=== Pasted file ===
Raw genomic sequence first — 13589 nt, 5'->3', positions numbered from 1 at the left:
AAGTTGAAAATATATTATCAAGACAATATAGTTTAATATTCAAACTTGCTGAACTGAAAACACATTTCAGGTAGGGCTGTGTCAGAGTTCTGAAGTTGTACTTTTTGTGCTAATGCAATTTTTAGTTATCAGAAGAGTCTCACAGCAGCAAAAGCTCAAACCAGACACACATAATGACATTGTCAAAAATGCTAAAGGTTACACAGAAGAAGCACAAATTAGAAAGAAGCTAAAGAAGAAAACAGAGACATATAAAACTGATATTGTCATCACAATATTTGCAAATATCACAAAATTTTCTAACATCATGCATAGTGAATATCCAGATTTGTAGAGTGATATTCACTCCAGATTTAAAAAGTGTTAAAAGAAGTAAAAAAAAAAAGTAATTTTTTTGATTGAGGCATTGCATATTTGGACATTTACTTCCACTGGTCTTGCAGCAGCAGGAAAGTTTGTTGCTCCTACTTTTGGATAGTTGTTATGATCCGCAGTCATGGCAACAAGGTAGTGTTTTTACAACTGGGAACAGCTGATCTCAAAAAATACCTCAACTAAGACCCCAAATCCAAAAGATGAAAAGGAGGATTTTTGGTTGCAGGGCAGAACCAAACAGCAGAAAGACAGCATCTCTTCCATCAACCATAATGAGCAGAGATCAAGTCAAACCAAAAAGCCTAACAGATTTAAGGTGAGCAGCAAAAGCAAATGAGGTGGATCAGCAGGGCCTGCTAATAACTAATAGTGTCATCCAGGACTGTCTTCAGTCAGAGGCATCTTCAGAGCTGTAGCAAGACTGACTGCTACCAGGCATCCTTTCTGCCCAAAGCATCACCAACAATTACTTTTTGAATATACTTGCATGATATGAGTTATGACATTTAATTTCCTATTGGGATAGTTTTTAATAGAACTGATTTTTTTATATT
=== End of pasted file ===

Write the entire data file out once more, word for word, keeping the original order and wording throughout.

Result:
Raw genomic sequence first — 13589 nt, 5'->3', positions numbered from 1 at the left:
AAGTTGAAAATATATTATCAAGACAATATAGTTTAATATTCAAACTTGCTGAACTGAAAACACATTTCAGGTAGGGCTGTGTCAGAGTTCTGAAGTTGTACTTTTTGTGCTAATGCAATTTTTAGTTATCAGAAGAGTCTCACAGCAGCAAAAGCTCAAACCAGACACACATAATGACATTGTCAAAAATGCTAAAGGTTACACAGAAGAAGCACAAATTAGAAAGAAGCTAAAGAAGAAAACAGAGACATATAAAACTGATATTGTCATCACAATATTTGCAAATATCACAAAATTTTCTAACATCATGCATAGTGAATATCCAGATTTGTAGAGTGATATTCACTCCAGATTTAAAAAGTGTTAAAAGAAGTAAAAAAAAAAAGTAATTTTTTTGATTGAGGCATTGCATATTTGGACATTTACTTCCACTGGTCTTGCAGCAGCAGGAAAGTTTGTTGCTCCTACTTTTGGATAGTTGTTATGATCCGCAGTCATGGCAACAAGGTAGTGTTTTTACAACTGGGAACAGCTGATCTCAAAAAATACCTCAACTAAGACCCCAAATCCAAAAGATGAAAAGGAGGATTTTTGGTTGCAGGGCAGAACCAAACAGCAGAAAGACAGCATCTCTTCCATCAACCATAATGAGCAGAGATCAAGTCAAACCAAAAAGCCTAACAGATTTAAGGTGAGCAGCAAAAGCAAATGAGGTGGATCAGCAGGGCCTGCTAATAACTAATAGTGTCATCCAGGACTGTCTTCAGTCAGAGGCATCTTCAGAGCTGTAGCAAGACTGACTGCTACCAGGCATCCTTTCTGCCCAAAGCATCACCAACAATTACTTTTTGAATATACTTGCATGATATGAGTTATGACATTTAATTTCCTATTGGGATAGTTTTTAATAGAACTGATTTTTTTATATT